Over the next month, Defending Big D will be counting down the most important "impact" players for the upcoming season for the Dallas Stars. Starting from the player we believe will have the smallest influence on this season to the player with the most, we'll countdown from #23 all the way to the top as we get ready for what we hope will be a very promising season.
Michael Ryder comes to Dallas as a hockey player with a chip on his shoulder and something to prove. While his chip might not be as large as that belonging to Sheldon Souray, there's no doubt that Ryder will be a man on a mission this season to prove that he is still one of the better playmaking forwards in the NHL. Ryder is coming off of three seasons in with the Boston Bruins, the last of which saw him face some personal disappointments including reduced playing time and criticisms due to a perceived underachievement in production.
During a five season span from 2003 to 2009, Ryder was a prolific right wing who hit the 50-point mark in four out of five years -- including 53 points in his first of three seasons with Boston. After scoring 27 goals in 2008-09, Ryder faced raised expectations coupled with a reduction in playing time. Last season, he saw his time on the power play diminish and the past two seasons he scored just 74 points in 161 games. This led to some frustration from both player and team, along with the fans as well, and Ryder left for free agency and found the Dallas Stars calling his number with a two-year contract worth $3.5 million per year.
In Dallas, Ryder will immediately find not only more playing time but a much more significant role as well. After being relegated to the third line in Boston, there's a good chance that Ryder will team up on the right wing with Mike Ribeiro and Brenden Morrow on what we are -- right now -- calling the top line for the Stars. He'll also be given a significant role on the power play and be tasked with adding firepower to a unit that was woefully ineffective last season.
It all adds up to the potential for Michael Ryder to have a significant impact on this team, which is exactly why he was signed in the first place.
Ryder is perhaps the most important free agent signing of the summer, arguably right in line with Vernon Fiddler. His ability to create scoring chances from the right wing as well as actually finish from the wing is something the Stars haven't had from a right-handed player since the days of Jere Lehtinen.
It's well known that Ribeiro operates best with a right-handed shot on his wing, especially one with the ability to finish on the plays he's creating. Last season, Ribeiro had 71 points with a revolving door on his wing. It was felt that Adam Burish might fulfill that role early in the season, but he found a niche on the third line and Jamie Benn worked some with Ribeiro.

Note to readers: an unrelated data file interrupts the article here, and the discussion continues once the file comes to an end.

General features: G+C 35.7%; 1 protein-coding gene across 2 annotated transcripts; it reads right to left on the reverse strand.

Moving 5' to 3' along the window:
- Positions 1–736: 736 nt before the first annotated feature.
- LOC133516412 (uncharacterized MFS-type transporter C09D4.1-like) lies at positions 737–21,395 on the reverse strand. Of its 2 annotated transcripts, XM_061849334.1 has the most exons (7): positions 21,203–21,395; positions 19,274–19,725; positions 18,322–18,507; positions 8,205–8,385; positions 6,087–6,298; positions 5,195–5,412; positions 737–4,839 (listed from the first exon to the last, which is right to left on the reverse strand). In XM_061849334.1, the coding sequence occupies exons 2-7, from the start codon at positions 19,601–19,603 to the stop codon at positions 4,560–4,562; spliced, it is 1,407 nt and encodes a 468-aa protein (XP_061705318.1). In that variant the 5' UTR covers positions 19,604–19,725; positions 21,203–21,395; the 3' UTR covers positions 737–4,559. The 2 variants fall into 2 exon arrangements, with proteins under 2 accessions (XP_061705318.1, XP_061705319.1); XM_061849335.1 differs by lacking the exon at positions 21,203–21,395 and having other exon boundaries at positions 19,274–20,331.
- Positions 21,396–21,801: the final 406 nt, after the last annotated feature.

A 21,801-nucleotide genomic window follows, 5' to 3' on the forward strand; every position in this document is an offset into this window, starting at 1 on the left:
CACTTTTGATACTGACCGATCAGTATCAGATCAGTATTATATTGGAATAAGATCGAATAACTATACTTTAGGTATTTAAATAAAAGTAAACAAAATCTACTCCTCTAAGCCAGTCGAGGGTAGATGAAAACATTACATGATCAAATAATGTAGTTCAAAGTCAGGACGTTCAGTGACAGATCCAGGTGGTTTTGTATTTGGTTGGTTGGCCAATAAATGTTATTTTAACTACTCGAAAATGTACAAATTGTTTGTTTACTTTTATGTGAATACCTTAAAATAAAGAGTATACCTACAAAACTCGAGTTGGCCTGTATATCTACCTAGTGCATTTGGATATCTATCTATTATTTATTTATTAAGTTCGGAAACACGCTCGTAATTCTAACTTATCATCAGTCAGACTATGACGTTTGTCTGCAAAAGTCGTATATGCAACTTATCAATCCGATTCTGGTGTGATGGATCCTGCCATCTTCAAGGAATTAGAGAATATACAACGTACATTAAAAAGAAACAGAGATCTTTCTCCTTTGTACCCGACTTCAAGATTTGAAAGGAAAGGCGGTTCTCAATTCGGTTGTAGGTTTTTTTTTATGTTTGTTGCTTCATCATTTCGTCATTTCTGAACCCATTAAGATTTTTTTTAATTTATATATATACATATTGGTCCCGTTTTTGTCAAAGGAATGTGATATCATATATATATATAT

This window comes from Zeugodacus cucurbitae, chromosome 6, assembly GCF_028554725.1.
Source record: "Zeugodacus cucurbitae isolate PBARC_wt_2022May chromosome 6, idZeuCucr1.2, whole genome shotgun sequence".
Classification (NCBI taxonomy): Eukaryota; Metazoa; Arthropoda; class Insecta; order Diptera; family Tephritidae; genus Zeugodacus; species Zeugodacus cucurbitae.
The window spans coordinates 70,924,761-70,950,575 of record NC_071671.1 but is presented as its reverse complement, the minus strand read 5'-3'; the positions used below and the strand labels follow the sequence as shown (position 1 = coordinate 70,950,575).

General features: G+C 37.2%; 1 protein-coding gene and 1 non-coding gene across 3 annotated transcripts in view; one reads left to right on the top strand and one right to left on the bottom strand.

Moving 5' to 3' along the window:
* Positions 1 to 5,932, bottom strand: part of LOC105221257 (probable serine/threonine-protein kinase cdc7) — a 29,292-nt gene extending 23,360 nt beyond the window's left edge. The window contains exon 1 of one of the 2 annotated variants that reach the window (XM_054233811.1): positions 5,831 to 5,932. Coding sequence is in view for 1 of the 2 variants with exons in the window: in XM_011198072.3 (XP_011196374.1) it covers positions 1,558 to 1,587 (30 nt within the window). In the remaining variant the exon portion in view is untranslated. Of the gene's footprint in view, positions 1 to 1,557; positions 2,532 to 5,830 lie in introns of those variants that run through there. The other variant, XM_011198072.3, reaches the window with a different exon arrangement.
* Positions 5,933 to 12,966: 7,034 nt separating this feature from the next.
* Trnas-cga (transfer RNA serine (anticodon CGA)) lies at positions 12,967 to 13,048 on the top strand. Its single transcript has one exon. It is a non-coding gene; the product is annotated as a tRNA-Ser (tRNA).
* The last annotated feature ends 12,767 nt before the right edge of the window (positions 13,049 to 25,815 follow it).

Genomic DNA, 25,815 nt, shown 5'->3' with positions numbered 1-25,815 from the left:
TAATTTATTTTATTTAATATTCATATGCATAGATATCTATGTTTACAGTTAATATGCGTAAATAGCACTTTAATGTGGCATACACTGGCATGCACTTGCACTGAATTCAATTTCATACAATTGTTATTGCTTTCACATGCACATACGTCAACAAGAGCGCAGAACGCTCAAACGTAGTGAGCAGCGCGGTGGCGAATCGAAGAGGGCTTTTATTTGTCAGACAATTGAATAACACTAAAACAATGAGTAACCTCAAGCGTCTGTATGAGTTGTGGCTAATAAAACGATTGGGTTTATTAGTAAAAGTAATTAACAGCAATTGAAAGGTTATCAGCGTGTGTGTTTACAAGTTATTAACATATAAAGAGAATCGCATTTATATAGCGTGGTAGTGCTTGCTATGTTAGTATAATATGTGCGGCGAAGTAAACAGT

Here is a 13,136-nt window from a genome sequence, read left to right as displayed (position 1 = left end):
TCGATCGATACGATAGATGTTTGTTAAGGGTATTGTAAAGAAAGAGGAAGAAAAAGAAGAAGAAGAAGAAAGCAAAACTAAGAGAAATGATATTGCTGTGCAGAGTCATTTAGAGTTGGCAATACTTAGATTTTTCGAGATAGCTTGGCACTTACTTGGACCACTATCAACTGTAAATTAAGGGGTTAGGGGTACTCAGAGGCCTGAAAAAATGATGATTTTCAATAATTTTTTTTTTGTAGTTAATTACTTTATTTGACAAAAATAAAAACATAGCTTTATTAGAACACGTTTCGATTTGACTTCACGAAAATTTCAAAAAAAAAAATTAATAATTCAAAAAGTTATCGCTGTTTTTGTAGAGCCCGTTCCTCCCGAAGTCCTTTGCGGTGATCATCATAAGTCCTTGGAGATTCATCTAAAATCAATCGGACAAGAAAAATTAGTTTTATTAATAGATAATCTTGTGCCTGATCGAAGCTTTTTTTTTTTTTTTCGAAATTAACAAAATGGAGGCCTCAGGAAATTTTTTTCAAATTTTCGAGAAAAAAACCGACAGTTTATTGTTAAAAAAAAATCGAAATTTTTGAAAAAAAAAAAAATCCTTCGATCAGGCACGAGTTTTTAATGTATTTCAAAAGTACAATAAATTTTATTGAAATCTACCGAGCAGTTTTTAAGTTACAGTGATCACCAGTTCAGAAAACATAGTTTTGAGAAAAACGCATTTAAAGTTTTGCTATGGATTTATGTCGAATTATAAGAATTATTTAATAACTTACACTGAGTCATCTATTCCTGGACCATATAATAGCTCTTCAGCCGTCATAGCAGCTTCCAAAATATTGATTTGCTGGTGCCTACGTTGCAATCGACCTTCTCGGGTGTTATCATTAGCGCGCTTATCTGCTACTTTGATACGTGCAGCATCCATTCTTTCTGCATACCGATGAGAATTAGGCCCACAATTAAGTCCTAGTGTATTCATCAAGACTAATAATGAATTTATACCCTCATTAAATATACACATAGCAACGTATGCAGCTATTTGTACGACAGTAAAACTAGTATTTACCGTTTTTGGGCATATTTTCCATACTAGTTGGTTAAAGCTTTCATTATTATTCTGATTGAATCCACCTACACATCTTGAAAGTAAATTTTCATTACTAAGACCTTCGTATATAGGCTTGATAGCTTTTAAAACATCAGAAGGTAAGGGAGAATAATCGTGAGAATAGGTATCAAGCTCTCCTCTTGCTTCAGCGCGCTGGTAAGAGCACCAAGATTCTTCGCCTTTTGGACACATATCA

Now, with Ribeiro stepping into that top center role, Michael Ryder comes to Dallas in order to help the Stars replace the lost production that went the way of Brad Richards. It's hopeful that Ryder will provide a dynamic from that wing that Ribeiro has yet to have during his time in Dallas and there's a good chance that both players approach career numbers if they start to click -- not to mention having Brenden Morrow on the line provides yet another dynamic to what could be an incredibly versatile line.
While we can talk about the impact that Ryder might have, leave no doubt that the Dallas Stars must have a significant contribution from Ryder this season to find success. Unlike Souray, who can do anything positive at all and it will be counted as a significant addition to the team, the Stars signed Ryder to be one of the best players on this team. He's a key component to what the Stars will be doing this season and will be instrumental in providing the offense this team is going to need in order to get over this postseason hump hanging over the Stars for three years now.
Ryder is going to be asked to not only provide offense on that top line with Ribeiro, but to get it done as well on the power play. The extra man unit has struggled significantly for a few years now and the Stars must find a way to not only avoid taking a step backwards without Richards, but to actually improve and get better on the power play. Ryder's ability to quickly generate points while on the power play is one of his best assets as a forward and is one of the prime reasons he came to Dallas.
Finally, Ryder is going to bring a needed level of leadership and postseason experience to the locker room. Coming off a Stanley Cup victory with the Bruins, Ryder was instrumental in the Cup victory with eight goals and 17 points during the 25-game run. He's appeared in the postseason in every season since 2007 and has shown a knack for scoring big goals whenever his team does get to that fabled second season.
The hope is that, along with what players like Robidas, Morrow, Ribeiro, Ott and others bring to the locker room, Ryder adds another level of experience and hunger. He's been there, and he's been there recently, but he was far from the playing time many felt he deserved. That's the exact sort of hunger the Stars need.